LHC magnet coils are made of copper-clad niobium-titanium cables. This technology, invented in the 1960s at the Rutherford-Appleton Laboratory, UK, was first used in a superconducting accelerator at the Fermilab Tevatron in the US in 1987. The Tevatron magnets reach peak fields of 4.5 Tesla at 4.2 K. The electron-proton collider magnets at HERA, at the DESY Laboratory, Germany, go somewhat higher, to around 5.5 Tesla. To get beyond this, LHC magnets will be operated at 1.9 K above absolute zero, that is almost 300 C below room temperature. This unusually low limit puts new demands on cable quality and coil assembly. European industry is already delivering cables that can carry 15,000 amps at 1.9 K and withstand forces which build up to hundreds of tons per metre in the coils as the field rises.
The cryogenic technology chosen for the LHC uses superfluid helium, which has unusually efficient heat transfer properties, allowing kilowatts of refrigeration to be transported over more than a kilometre with a temperature drop of less than 0.1 K. LHC superconducting magnets will sit in a 1.9 K bath of superfluid helium at atmospheric pressure. This bath will be cooled by low pressure liquid helium flowing in heat exchanger tubes threaded along the string of magnets. The LHC cryogenic system is very large as well as very cold. Refrigeration power equivalent to over 140 kW at 4.5 K is distributed around the 27 km ring. To save costs, the four existing LEPII 12 kW, 4.5 K cryoplants will be reused. Their cooling power will be increased by 50% and 1.9 K stages will be added. In all, LHC cryogenics will need 40,000 leak-tight pipe junctions. 12 million litres of liquid nitrogen will be vaporised during the initial cooldown of 31,000 tons of material. The total inventory of liquid helium will be 700,000 litres.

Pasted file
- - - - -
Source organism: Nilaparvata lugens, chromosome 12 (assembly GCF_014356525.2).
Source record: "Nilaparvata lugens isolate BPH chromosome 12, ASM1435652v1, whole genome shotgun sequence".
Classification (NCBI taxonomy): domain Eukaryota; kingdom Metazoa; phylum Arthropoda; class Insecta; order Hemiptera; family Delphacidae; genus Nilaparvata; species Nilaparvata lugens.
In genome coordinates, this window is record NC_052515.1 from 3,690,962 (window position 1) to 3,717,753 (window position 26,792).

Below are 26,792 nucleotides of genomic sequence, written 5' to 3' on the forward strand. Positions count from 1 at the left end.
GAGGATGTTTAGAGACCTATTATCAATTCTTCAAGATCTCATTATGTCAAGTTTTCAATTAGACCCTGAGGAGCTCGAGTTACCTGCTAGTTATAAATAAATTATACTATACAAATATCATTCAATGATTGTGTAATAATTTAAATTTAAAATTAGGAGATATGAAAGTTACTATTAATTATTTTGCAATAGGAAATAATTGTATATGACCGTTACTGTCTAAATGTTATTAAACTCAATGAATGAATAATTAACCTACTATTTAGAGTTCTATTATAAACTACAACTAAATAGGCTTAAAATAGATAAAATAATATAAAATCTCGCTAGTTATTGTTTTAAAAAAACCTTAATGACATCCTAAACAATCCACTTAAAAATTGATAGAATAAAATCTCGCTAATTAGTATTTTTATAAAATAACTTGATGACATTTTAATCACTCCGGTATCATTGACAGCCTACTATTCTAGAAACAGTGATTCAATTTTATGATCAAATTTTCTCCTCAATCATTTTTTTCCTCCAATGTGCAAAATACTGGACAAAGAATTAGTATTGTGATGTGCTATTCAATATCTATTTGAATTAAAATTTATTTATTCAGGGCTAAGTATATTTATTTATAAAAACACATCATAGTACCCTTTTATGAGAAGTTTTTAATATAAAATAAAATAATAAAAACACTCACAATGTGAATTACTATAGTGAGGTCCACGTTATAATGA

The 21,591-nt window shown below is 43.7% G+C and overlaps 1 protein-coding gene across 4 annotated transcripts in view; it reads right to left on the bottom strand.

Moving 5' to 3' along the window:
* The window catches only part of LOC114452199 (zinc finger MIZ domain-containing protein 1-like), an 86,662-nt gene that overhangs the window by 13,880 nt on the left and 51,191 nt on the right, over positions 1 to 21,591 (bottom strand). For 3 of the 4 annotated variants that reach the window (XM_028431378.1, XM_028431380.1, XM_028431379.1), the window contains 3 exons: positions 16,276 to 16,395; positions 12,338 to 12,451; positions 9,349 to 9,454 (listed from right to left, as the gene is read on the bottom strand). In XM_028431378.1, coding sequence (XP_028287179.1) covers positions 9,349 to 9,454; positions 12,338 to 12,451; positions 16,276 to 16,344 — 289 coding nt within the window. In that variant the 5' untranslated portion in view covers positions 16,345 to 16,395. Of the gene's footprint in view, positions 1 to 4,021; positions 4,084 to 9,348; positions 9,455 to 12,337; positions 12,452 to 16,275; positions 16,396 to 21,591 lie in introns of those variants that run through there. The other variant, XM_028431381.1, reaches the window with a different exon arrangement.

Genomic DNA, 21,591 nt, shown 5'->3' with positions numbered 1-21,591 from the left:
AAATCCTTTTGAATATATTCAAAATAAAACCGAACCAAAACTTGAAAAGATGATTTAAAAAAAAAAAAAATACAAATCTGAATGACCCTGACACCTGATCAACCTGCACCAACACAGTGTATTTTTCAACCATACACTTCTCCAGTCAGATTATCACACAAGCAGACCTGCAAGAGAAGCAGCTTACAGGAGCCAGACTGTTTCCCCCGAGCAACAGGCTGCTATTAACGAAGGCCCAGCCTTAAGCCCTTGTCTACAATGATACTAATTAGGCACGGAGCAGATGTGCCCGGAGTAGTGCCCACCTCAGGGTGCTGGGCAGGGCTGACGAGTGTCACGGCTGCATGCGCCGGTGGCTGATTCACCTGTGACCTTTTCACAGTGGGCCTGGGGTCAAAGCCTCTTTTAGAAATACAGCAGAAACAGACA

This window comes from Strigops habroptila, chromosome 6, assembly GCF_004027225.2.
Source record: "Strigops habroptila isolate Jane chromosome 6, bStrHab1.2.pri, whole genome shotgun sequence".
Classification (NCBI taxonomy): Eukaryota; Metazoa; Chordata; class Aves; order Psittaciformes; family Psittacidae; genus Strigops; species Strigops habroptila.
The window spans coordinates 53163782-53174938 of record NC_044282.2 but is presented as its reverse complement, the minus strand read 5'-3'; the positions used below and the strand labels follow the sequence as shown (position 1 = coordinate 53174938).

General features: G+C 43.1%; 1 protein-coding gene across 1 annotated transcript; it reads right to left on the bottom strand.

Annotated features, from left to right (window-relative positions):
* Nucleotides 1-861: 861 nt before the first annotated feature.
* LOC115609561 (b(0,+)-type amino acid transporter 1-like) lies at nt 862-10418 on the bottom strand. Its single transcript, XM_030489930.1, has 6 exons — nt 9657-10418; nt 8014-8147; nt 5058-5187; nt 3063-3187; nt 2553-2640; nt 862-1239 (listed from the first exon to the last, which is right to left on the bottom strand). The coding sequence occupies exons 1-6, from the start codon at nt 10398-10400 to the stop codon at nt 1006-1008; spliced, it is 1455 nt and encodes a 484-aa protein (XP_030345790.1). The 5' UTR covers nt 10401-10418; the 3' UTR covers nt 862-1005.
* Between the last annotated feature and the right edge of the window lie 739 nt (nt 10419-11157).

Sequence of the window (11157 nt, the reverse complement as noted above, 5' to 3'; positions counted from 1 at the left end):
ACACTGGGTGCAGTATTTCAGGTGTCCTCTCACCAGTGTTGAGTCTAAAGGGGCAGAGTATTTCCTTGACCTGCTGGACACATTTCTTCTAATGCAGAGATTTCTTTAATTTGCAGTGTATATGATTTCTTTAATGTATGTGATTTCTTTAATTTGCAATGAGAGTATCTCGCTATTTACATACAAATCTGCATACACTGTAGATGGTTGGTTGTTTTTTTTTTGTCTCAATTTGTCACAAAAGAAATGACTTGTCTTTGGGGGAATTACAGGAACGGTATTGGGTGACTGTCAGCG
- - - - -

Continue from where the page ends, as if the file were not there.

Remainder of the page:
The LHC is not only of interest to scientists. Operating superconducting installation on the scale of the LHC will provide valuable experience which could assist in some commercial developments where reliability is of vital concern. Superconducting cables could be used for low-loss transport of large amounts of electricity over long distances. The storage capacity of large superconducting coils operating at "comfortable" temperatures could be exploited to distribute the load on electricity generators more evenly between night-time and peak hours.
The world record for field strength in a dipole magnet was shattered in April 1997, by researchers at the Ernest Orlando Lawrence Berkeley National Laboratory (Berkeley Lab). A one-meter long superconducting electromagnet, featuring coils wound out of 14 miles of niobium-tin wire, reached a field strength as high as 13.5 Tesla. The previous high of 11.03 Tesla was set by a Dutch group in 1995.
The field strength achieved by Scanlan and his group is about a quarter of a million times stronger than the magnetic field of Earth. It is about triple the strength of the superconducting dipole magnets at the Tevatron, the highest energy particle accelerator in the world.
The Higgs Boson